As I’ve gotten older, vegetables have become more and more appealing. I no longer groan at green beans, balk at bunches of broccoli, or curse cooked carrots as I did in my younger days. In fact, many days I crave their healthy simplicity, pure taste, and beautiful colours.

I’m fortunate that my husband has become increasingly open to trying new and different vegetables with me when the mood strikes – a long cry from when we first started dating. I attribute his adventurous spirit to the fact that he associates them with a delicious and flavourful experience.

How do I pull that off? Easy. If I have any doubt as to whether or not he’ll enjoy a new vegetable - I roast it.

In my opinion, roasting is one of the most palatable ways of preparing vegetables. It brings out delicious, rich, complex, and concentrated flavours as no other method of preparation does, while preserving appetizing colours and textures. It’s also a cinch.

Selecting and Preparing Vegetables

  • Select a colourful mix to appeal to the eye.
  • Remember: different vegetables have different roasting times, depending on their density. Lighter-weight vegetables such as peppers, asparagus, and green beans do not take as long as root vegetables such as potatoes, parsnips, and carrots. They can still be roasted together – just add the lighter veggies about 30 minutes after starting the roots – or partially cook root vegetables on the stove top.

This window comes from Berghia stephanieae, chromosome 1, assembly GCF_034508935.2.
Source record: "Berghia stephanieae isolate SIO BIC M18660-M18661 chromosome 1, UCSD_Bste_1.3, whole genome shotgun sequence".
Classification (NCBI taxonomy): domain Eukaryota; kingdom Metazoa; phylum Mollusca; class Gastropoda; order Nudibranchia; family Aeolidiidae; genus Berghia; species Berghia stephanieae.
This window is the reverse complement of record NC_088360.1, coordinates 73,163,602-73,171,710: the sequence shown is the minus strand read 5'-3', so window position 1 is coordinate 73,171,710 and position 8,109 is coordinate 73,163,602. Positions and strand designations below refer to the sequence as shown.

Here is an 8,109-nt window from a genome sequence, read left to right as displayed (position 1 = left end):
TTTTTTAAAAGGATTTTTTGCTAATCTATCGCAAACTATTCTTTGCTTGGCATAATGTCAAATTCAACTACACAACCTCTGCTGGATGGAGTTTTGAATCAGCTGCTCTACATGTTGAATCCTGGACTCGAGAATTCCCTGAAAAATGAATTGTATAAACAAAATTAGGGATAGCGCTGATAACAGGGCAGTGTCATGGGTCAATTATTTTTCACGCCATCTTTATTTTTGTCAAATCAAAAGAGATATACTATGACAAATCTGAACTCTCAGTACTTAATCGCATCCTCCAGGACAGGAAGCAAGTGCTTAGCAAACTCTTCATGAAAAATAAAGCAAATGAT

• Veggies with a high water content, such as zucchini or eggplant should be salted first to draw out additional moisture. This will keep them from becoming mushy as they roast.
    Cut similar weight vegetables into equal sized pieces for even cooking. The smaller the pieces, the faster they will roast.
  • Toss veggies in olive oil to prevent sticking, and keep them from drying out under the intense heat. You can also marinade them beforehand using olive oil, balsamic vinegar, soy/tamari sauce, and/or other complimentary spices such as rosemary, thyme, chives, salt and pepper.


  • Use a heavy pan that is large enough to accommodate all the cut up veggies in a single layer. This will ensure that all vegetables have similar heat exposure, without burning.
  • Use a non-stick pan, parchment paper, or another non-stick surface if possible. This will keep vegetables (and peels) from sticking and coming apart when you toss them, or remove them from the pan.
  • Preheat your oven to quite hot: at least 400°F (200°C).


  • Roasting can take anywhere from 20-50 minutes, depending on your selection of vegetables. Be sure to keep your eye on them as they are roasting.